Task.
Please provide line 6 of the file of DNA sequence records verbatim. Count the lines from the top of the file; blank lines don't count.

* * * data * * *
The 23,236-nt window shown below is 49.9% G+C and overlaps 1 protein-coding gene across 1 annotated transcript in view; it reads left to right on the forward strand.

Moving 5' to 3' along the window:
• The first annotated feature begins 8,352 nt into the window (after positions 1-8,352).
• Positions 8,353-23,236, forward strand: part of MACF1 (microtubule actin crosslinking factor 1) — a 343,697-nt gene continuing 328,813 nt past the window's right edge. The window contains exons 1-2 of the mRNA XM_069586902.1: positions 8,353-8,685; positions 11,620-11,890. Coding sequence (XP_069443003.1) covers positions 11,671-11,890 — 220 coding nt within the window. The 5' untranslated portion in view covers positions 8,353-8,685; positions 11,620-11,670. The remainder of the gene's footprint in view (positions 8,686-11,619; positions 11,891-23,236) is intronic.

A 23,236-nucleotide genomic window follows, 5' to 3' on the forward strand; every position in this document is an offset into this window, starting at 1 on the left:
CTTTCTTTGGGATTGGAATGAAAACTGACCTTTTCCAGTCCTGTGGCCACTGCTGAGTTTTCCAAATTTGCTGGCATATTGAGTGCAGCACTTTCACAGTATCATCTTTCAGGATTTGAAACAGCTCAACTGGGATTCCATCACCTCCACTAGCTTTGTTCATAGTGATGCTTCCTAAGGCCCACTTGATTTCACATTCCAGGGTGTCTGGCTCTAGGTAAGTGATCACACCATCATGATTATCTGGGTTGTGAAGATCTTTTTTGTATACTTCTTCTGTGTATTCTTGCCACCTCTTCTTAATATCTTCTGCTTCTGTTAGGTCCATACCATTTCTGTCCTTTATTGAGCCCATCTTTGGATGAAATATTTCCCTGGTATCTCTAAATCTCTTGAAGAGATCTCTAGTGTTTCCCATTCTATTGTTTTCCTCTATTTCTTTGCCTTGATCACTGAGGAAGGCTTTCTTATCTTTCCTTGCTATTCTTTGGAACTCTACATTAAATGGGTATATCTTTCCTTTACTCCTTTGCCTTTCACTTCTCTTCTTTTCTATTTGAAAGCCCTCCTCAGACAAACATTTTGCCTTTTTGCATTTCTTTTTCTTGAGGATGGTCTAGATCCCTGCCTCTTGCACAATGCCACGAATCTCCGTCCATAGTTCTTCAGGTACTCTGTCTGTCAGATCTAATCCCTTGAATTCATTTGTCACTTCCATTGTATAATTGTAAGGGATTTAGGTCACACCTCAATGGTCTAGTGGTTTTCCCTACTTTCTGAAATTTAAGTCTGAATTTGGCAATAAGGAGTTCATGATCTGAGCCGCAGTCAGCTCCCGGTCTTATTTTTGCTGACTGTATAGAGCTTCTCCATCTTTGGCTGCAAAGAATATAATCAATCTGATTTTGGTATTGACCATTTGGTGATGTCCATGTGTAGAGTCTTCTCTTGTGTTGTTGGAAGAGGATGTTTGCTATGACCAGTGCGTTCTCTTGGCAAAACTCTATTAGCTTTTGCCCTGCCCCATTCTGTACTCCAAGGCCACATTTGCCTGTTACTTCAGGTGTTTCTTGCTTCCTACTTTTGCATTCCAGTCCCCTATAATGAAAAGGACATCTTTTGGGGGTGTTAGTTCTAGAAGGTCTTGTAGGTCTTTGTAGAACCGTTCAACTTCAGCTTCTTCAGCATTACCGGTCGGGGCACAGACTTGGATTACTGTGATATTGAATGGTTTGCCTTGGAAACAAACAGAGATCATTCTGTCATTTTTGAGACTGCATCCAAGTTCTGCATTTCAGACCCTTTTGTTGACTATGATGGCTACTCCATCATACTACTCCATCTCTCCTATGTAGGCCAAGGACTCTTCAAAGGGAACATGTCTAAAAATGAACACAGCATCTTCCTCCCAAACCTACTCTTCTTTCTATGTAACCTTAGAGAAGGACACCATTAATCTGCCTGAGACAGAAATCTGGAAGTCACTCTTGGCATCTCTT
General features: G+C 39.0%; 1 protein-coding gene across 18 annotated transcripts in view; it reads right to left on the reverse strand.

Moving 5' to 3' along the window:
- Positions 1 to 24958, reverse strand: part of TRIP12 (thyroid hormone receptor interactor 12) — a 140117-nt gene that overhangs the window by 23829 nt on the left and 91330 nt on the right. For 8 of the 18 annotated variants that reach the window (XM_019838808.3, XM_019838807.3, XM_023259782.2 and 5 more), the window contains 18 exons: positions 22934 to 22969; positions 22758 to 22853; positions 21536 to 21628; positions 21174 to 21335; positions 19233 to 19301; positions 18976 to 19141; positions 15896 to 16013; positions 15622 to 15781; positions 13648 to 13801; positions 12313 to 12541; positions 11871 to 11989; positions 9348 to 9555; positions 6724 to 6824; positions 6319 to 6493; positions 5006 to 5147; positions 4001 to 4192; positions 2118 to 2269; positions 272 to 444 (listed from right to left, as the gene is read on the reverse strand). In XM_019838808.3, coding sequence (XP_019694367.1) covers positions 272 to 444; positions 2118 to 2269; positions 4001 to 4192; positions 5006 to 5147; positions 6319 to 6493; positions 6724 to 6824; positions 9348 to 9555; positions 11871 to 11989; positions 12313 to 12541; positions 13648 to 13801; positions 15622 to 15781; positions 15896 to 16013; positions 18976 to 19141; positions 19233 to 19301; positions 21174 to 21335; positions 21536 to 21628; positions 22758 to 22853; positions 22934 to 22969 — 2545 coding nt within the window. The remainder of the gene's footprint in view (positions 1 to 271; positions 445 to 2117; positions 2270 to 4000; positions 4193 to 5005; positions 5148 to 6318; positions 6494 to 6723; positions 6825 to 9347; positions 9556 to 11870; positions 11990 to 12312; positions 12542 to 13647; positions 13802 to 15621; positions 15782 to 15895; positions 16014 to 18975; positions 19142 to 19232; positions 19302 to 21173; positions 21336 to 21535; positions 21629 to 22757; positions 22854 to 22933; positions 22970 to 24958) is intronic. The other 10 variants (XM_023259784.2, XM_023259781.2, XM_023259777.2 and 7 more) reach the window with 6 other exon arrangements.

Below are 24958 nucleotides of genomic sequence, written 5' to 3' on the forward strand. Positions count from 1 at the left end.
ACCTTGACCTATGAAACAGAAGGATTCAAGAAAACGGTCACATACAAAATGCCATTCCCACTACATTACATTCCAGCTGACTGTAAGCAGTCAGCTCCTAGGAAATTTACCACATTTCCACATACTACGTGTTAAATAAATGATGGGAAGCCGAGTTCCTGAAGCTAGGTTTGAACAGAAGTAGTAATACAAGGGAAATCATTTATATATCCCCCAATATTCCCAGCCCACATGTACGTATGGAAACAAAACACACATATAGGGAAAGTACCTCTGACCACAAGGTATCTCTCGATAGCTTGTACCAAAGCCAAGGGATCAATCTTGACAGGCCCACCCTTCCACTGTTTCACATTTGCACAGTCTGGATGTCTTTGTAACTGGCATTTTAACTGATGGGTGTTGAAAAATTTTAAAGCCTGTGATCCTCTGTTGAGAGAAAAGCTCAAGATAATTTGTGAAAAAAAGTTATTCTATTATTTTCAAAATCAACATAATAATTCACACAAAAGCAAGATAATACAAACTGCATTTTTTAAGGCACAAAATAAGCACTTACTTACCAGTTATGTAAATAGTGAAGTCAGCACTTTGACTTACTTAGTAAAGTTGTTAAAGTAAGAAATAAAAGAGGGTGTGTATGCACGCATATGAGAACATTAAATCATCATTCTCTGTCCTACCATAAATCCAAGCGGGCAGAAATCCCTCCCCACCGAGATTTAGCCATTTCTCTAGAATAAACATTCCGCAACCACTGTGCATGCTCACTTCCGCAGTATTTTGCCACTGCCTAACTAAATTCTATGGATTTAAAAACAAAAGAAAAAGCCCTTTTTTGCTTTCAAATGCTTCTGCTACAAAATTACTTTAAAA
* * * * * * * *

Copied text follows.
CTTTCTTTGGGATTGGAATGAAAACTGACCTTTTCCAGTCCTGTGGCCACTGCTGAGTTTTCCAAATTTGCTGGCATATTGAGTGCAGCACTTTCACAGTATCATCTTTCAGGATTTGAAACAGCTCAACTGGGATTCCATCACCTCCACTAGCTTTGTTCATAGTGATGCTTCCTAAGGCCCACTTGATTTCACATTCCAGGGTGTCTGGCTCTAGGTAAGTGATCACACCATCATGATTATCTGGGTTGTGAAGATCTTTTTTGTATACTTCTTCTGTGTATTCTTGCCACCTCTTCTTAATATCTTCTGCTTCTGTTAGGTCCATACCATTTCTGTCCTTTATTGAGCCCATCTTTGGATGAAATATTTCCCTGGTATCTCTAAATCTCTTGAAGAGATCTCTAGTGTTTCCCATTCTATTGTTTTCCTCTATTTCTTTGCCTTGATCACTGAGGAAGGCTTTCTTATCTTTCCTTGCTATTCTTTGGAACTCTACATTAAATGGGTATATCTTTCCTTTACTCCTTTGCCTTTCACTTCTCTTCTTTTCTATTTGAAAGCCCTCCTCAGACAAACATTTTGCCTTTTTGCATTTCTTTTTCTTGAGGATGGTCTAGATCCCTGCCTCTTGCACAATGCCACGAATCTCCGTCCATAGTTCTTCAGGTACTCTGTCTGTCAGATCTAATCCCTTGAATTCATTTGTCACTTCCATTGTATAATTGTAAGGGATTTAGGTCACACCTCAATGGTCTAGTGGTTTTCCCTACTTTCTGAAATTTAAGTCTGAATTTGGCAATAAGGAGTTCATGATCTGAGCCGCAGTCAGCTCCCGGTCTTATTTTTGCTGACTGTATAGAGCTTCTCCATCTTTGGCTGCAAAGAATATAATCAATCTGATTTTGGTATTGACCATTTGGTGATGTCCATGTGTAGAGTCTTCTCTTGTGTTGTTGGAAGAGGATGTTTGCTATGACCAGTGCGTTCTCTTGGCAAAACTCTATTAGCTTTTGCCCTGCCCCATTCTGTACTCCAAGGCCACATTTGCCTGTTACTTCAGGTGTTTCTTGCTTCCTACTTTTGCATTCCAGTCCCCTATAATGAAAAGGACATCTTTTGGGGGTGTTAGTTCTAGAAGGTCTTGTAGGTCTTTGTAGAACCGTTCAACTTCAGCTTCTTCAGCATTACCGGTCGGGGCACAGACTTGGATTACTGTGATATTGAATGGTTTGCCTTGGAAACAAACAGAGATCATTCTGTCATTTTTGAGACTGCATCCAAGTTCTGCATTTCAGACCCTTTTGTTGACTATGATGGCTACTCCATCATACTACTCCATCTCTCCTATGTAGGCCAAGGACTCTTCAAAGGGAACATGTCTAAAAATGAACACAGCATCTTCCTCCCAAACCTACTCTTCTTTCTATGTAACCTTAGAGAAGGACACCATTAATCTGCCTGAGACAGAAATCTGGAAGTCACTCTTGGCATCTCTT